Urinary Tract Infections In Cats: signs and Symptoms of Urinary Tract Infections in Cats
Your cat has started to display some odd behavior lately. A previously well house trained cat, now your cat has been found urinating in your bath tub or on your bed. Also, your cat has been found straining as if constipated, just sitting there in the litter box waiting and repeatedly scratching.
Not all owners are able to recognize these key signs of a urinary tract infection. Having worked at a veterinary hospital, I have came across many cats that were thought by their owners to be constipated or worse just simply displaying behavioral issues.
Cats that are peeing in the bath tub or on the bed are doing so for a very specific reason. Their trip to the litter box has turned unpleasant. Your cat has tried to urinate in the litter box but it turned out being too painful and therefore, has started associating it with something negative. As a cat, therefore, avoidance is the best solution, so a bath tub or a bed will be tried to see if it will in any way ease the discomfort.
Another common sign of a cat affected by a U.T.I is licking insistently the genital area. Cats tend to lick their wounds so licking their genital area is the way they try to "heal" the burning sensation they are feeling.
If you have happened to find some occult blood around the home it is very likely coming from the cat. Blood may appear as normal red drops or it may have a pinkish tint if it is mixed within the urine.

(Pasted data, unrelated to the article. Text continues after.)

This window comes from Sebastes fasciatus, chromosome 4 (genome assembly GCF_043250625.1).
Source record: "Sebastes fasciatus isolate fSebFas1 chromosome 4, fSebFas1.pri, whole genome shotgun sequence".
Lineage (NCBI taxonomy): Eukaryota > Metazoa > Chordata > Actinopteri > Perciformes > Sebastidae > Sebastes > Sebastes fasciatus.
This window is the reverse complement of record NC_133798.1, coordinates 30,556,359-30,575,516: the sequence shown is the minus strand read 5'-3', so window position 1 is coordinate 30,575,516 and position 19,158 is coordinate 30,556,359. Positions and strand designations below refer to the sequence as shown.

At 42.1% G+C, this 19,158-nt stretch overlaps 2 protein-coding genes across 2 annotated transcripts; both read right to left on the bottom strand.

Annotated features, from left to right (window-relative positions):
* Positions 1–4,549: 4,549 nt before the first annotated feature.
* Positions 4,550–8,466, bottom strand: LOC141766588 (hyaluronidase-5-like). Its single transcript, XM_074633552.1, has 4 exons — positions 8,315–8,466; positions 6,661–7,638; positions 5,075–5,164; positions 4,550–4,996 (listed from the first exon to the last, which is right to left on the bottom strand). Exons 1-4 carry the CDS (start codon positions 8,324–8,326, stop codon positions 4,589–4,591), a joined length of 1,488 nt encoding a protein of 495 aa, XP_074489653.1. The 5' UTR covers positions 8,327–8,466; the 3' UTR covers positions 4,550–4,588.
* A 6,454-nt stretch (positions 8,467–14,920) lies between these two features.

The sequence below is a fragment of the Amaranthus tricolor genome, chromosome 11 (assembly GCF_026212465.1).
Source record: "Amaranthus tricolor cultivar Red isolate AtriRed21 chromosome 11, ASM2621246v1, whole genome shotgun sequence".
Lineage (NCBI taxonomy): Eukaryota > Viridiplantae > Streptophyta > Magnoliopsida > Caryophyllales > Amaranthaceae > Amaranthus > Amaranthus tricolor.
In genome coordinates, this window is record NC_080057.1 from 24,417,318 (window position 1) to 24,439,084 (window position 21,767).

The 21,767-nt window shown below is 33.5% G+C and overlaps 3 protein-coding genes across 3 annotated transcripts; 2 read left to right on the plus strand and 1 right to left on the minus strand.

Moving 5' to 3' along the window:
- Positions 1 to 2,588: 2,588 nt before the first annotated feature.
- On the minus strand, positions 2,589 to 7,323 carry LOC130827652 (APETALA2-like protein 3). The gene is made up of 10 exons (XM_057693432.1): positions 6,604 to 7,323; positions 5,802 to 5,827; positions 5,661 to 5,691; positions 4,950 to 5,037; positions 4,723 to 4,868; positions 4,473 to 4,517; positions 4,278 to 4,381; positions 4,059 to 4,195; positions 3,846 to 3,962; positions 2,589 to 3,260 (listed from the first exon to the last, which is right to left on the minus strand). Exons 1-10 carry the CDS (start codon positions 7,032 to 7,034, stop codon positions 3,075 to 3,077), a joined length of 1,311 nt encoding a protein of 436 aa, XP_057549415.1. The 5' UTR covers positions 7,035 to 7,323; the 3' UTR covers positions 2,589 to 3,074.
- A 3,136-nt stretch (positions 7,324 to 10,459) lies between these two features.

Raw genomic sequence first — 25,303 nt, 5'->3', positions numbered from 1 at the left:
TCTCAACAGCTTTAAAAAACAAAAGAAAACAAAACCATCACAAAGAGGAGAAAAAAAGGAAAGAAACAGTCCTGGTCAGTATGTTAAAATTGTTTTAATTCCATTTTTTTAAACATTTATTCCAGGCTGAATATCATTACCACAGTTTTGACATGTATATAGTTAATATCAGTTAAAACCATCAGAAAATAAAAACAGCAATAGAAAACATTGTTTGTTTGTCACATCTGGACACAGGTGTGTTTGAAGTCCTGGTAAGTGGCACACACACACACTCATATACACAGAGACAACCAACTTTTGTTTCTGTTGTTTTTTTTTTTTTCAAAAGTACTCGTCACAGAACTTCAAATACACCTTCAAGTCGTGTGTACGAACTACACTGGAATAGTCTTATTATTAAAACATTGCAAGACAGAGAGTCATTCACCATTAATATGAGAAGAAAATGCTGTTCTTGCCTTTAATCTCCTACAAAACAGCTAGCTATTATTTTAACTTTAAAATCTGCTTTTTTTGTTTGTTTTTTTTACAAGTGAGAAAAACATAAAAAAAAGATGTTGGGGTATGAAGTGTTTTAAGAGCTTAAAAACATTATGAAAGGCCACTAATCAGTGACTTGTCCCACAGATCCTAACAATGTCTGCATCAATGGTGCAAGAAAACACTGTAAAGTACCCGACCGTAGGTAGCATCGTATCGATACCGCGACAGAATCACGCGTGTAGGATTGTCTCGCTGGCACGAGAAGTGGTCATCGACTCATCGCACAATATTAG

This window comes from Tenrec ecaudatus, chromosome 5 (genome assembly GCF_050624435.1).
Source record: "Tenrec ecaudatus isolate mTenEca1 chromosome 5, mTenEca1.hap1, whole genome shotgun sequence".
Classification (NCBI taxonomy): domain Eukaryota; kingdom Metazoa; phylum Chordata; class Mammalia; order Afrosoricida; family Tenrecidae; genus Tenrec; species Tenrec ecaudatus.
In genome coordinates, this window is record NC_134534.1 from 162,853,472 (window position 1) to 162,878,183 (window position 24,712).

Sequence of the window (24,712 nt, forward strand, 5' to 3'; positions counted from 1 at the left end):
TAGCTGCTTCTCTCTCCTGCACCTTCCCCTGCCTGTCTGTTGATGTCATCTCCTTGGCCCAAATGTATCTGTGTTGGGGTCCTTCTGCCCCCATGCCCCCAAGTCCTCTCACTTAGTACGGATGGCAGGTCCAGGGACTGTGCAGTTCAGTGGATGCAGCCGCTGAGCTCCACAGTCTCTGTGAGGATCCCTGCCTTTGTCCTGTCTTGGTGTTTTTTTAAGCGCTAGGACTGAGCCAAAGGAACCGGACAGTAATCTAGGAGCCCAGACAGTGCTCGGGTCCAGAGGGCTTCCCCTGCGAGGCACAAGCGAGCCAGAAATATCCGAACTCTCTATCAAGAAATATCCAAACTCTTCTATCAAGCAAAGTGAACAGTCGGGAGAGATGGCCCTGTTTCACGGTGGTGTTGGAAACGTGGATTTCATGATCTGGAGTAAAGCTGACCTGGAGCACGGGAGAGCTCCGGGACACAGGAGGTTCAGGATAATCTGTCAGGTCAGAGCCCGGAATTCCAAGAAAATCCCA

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[adinserter block="4"]Symptoms of UTI in Cats
Common signs, therefore, of a cat with a urinary tract infection are:
- Persistent straining in the litter box
- Increased urination often limited to just a few drops
- Inappropriate urination in other areas
- Crying while straining
- Licking genital area
- Bloody urine
A urinary tract infection may seem like a minor issue but if your cat happens to be male it could be a urinary blockage that can turn out to be quickly deadly if veterinary attention is not seen immediately. A cat with a urinary blockage will produce no urine and become poisoned by a buildup of toxins. Vomiting, nausea, lethargy and loss of appetite in a male cat should never be ignored. A cat urinating a few drops is slightly better than one not producing any urine at all.
Diagnosis of a U.T.I is usually confirmed by a urinalysis. Collecting urine from a cat may be challenging. Owners can try to replace the normal litter with lentil beans or Styrofoam packaging peanuts which will not absorb the urine making it easier to collect. In some cases the vet may need to perform a cystocentesis. This consists of inserting a needle directly into the bladder to collect some urine.
Treatment is based upon findings. Bladder stones or the presence of crystals may mimic a U.T.I. If this is the cases surgery or a diet change may do. If a U.T.I is confirmed, a round of antibiotics will help fight the infection. When a urinary blockage is present a catheter may be inserted in the male cat's urethra and flushed to unblock. Special diets may be prescribed if necessary.
So next time you think your cat is not behaving well by urinating in odd places have him checked to rule out this dangerous condition. Many times it just turns out to be a moment of stress or a dirty litter box, however, the saying better safe than sorry becomes a savvy one when dealing with your feline companion's health.
For further Reading: The Dangers of Urinary Blockages in Male Cats